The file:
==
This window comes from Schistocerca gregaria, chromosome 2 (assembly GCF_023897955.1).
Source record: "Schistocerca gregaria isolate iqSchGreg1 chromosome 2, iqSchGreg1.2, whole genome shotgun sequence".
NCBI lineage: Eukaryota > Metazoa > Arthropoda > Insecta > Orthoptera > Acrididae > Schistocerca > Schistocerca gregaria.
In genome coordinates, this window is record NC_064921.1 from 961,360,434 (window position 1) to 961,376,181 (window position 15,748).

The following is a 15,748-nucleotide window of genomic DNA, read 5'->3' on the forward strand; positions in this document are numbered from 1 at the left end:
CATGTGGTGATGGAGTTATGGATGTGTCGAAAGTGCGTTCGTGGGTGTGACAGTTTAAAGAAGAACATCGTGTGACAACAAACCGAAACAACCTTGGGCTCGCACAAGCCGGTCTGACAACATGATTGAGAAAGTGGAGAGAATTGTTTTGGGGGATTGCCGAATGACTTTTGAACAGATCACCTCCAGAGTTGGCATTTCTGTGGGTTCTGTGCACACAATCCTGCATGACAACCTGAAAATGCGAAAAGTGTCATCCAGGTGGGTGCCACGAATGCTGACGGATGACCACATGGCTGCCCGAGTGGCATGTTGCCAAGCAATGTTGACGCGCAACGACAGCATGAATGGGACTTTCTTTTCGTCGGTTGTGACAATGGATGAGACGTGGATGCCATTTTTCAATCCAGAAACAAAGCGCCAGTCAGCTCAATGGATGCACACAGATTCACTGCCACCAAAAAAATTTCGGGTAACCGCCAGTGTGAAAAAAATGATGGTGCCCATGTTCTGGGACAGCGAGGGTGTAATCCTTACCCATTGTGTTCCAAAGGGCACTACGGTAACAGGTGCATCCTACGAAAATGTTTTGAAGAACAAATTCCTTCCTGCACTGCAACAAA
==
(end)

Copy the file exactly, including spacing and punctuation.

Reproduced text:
This window comes from Schistocerca gregaria, chromosome 2 (assembly GCF_023897955.1).
Source record: "Schistocerca gregaria isolate iqSchGreg1 chromosome 2, iqSchGreg1.2, whole genome shotgun sequence".
NCBI lineage: Eukaryota > Metazoa > Arthropoda > Insecta > Orthoptera > Acrididae > Schistocerca > Schistocerca gregaria.
In genome coordinates, this window is record NC_064921.1 from 961,360,434 (window position 1) to 961,376,181 (window position 15,748).

The following is a 15,748-nucleotide window of genomic DNA, read 5'->3' on the forward strand; positions in this document are numbered from 1 at the left end:
CATGTGGTGATGGAGTTATGGATGTGTCGAAAGTGCGTTCGTGGGTGTGACAGTTTAAAGAAGAACATCGTGTGACAACAAACCGAAACAACCTTGGGCTCGCACAAGCCGGTCTGACAACATGATTGAGAAAGTGGAGAGAATTGTTTTGGGGGATTGCCGAATGACTTTTGAACAGATCACCTCCAGAGTTGGCATTTCTGTGGGTTCTGTGCACACAATCCTGCATGACAACCTGAAAATGCGAAAAGTGTCATCCAGGTGGGTGCCACGAATGCTGACGGATGACCACATGGCTGCCCGAGTGGCATGTTGCCAAGCAATGTTGACGCGCAACGACAGCATGAATGGGACTTTCTTTTCGTCGGTTGTGACAATGGATGAGACGTGGATGCCATTTTTCAATCCAGAAACAAAGCGCCAGTCAGCTCAATGGATGCACACAGATTCACTGCCACCAAAAAAATTTCGGGTAACCGCCAGTGTGAAAAAAATGATGGTGCCCATGTTCTGGGACAGCGAGGGTGTAATCCTTACCCATTGTGTTCCAAAGGGCACTACGGTAACAGGTGCATCCTACGAAAATGTTTTGAAGAACAAATTCCTTCCTGCACTGCAACAAA